Will Switzerland reveal the lower bound?
Given that a number of central banks have moved some of their monetary policy tools into negative territory for the first time in their history, many people have questioned the assumption that the zero lower bound is effectively the lower bound that conventional economic theory describes. However, most economists do think that the lower bound exists; it is simply negative (as storing cash also involves a cost) and nobody really knows what its precise level is.
Hence the interesting experiment now happening in Switzerland, which seems to provide us with some indications. The SNB target range has now been in negative territory for a little while, and demand deposits at the central bank are currently charged a negative rate of 0.75%:
This is causing some issues for Swiss banks, in particular those that don’t have any international presence. SNL (link) reports that overall Swiss net interest income is declining by 6% this year and net interest margin is down from 1.8% in 2007 to less than 1.3% in 2014. Including the two largest and international Swiss lenders, NIM drops to 60pb, lower than in Japan. Between 2013 and 2015, NIM is forecasted to fall by 11%. Unsurprisingly, profitability is low. Add the harsh Swiss banking regulation and SNL now calls Swiss banks ‘low-return low-risk utilities’. This is a typical effect of the margin compression effect I keep mentioning on this blog.
Evidently, many Swiss banks are private entities that don’t really enjoy this situation. First, despite the lowest interest rates ever, banks have increased rates on mortgages; a phenomenon I had predicted in a margin compression period (see my discussion with Ben Southwood, who believes that competitive pressure cannot allow banks to raise rates). Second, a number of Swiss banks have been charging negative rates on large corporate deposits for several months already. Recently. a small Swiss bank revealed it would charge 0.125% on slightly less than a third of its clients’ accounts.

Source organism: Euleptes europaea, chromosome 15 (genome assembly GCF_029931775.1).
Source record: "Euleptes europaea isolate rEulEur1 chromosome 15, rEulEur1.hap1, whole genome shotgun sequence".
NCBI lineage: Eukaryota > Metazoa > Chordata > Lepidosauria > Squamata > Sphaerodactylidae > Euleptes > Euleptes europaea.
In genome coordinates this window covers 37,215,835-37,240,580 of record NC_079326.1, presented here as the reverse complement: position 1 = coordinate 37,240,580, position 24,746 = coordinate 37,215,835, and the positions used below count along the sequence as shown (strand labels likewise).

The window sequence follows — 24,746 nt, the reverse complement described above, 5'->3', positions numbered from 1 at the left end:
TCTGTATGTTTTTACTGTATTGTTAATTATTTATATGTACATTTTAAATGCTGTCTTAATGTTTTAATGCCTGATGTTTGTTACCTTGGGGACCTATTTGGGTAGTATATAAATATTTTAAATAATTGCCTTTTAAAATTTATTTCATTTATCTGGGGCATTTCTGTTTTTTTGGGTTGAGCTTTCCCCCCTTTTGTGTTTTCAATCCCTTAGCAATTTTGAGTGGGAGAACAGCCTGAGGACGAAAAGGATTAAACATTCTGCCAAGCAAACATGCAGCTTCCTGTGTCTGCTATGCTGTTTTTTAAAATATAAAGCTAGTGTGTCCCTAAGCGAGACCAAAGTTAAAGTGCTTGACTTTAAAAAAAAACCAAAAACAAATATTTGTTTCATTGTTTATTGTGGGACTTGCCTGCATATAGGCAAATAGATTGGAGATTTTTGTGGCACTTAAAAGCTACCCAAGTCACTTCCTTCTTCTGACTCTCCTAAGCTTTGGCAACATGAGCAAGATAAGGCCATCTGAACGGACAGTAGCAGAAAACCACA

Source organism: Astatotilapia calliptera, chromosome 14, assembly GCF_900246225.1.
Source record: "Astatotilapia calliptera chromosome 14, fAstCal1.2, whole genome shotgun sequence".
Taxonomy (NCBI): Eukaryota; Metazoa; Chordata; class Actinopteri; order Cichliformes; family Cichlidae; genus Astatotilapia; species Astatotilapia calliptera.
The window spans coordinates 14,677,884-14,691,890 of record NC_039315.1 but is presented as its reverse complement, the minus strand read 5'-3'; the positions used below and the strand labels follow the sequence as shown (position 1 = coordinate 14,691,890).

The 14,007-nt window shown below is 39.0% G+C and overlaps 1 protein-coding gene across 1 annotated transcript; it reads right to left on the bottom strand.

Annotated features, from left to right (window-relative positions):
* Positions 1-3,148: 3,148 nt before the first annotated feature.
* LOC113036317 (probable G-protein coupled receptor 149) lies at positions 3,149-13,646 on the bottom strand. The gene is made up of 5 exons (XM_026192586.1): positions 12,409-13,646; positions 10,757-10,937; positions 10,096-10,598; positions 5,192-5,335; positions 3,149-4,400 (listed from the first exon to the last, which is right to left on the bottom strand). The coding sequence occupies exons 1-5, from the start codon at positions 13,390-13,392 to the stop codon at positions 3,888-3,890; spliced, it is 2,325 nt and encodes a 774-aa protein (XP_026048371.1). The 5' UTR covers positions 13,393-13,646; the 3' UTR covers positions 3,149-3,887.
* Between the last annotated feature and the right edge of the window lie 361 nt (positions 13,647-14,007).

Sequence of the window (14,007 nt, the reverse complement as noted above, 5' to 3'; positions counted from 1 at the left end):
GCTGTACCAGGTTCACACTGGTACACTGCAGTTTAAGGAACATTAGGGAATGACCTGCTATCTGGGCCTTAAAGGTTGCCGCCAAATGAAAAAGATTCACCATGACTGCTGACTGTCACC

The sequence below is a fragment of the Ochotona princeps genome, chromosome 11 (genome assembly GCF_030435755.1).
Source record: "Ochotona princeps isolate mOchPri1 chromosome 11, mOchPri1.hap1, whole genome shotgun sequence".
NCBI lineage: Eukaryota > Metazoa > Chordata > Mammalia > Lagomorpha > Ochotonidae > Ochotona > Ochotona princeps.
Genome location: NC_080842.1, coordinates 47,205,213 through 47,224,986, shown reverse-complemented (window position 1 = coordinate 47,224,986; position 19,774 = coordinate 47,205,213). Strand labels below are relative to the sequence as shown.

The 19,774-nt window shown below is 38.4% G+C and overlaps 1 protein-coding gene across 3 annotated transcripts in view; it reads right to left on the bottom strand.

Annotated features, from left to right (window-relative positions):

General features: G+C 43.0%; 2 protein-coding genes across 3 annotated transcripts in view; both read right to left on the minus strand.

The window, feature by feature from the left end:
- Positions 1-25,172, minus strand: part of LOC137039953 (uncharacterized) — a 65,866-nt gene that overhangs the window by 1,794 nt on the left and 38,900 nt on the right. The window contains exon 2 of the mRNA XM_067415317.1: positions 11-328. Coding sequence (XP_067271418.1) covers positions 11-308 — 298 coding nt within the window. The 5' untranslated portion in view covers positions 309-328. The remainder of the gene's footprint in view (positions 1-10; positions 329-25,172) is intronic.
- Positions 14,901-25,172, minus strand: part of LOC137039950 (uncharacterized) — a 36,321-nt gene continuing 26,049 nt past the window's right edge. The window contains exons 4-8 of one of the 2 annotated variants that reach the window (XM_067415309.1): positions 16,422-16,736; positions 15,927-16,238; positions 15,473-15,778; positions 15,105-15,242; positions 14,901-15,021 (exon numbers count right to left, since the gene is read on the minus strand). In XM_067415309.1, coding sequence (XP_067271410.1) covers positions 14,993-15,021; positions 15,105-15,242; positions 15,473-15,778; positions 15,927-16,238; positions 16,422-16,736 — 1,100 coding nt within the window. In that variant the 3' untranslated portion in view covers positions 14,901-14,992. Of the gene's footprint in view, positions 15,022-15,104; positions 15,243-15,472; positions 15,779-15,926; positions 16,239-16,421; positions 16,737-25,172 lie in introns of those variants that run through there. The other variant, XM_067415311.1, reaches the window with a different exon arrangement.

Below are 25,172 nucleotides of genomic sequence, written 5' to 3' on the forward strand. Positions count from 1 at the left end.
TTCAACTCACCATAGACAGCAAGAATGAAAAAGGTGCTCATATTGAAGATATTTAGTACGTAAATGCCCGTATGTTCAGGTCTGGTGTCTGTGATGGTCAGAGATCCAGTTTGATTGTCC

SNL reports that a large pension fund attempted to withdraw physical cash earlier in the year. Attempt that failed. But there is apparently growing demand for safe deposit boxes in the country, although demand remains limited as negative rates are only charged on corporate, and now some large retail, deposits.
While those are early signs, they remain important signs that we are getting closer to the actual lower bound. Various types of customers can also have different lower bound tolerance, and small retail depositors, for now unconcerned by negative rates, may be less tolerant of such charges. Once negative rates generalise, we’ll find out how deep the lower bound really is.
Central bankers, who believe they can stabilise the economy by imposing negative rates, might well endanger it in reality. If negative rates generalise, the banking sector will be weakened: not only its profitability will get depressed (and you need a healthy banking system to extend credit for productive purposes), but also its funding structure will become much more unstable. Indeed, depositors will be more likely to withdraw their deposits and avoid getting locked in longer maturity saving products, exacerbating banks’ maturity mismatches. Eventually, the net effect of negative rates might not be that positive.
PS: I’d like to know what the proponents of ‘the Wicksellian natural rate of interest is negative because of our depressed economy’ think in the case of Switzerland. Its economy doesn’t look particularly under stress, yet it is imposed negative rates by its central bank to control FX fluctuations. George Selgin also has a nice post on deflation in Switzerland, which, unlike conventional wisdom, doesn’t seem to be damaging.
This is the quarterly Swiss NGDP since 2000, extracted from the SNB website:
Note that the post-crisis NGDP trend has not caught up with pre-crisis trend. Very far from that (also note that the growth trend changed twice over the past 15 years). I suspect that some would advocate a much larger SNB stimulus to cause inflation to get NGDP back on track (but on which track?). Despite this ‘output gap’, the Swiss economy seems to be relatively healthy, at least for European standards.
PPS: an analyst, interviewed by SNL on the topic of the abolition of cash cherished by Kimball or Buiter, perfectly answered:
“That,” said Maier, “would be my definition of hell.”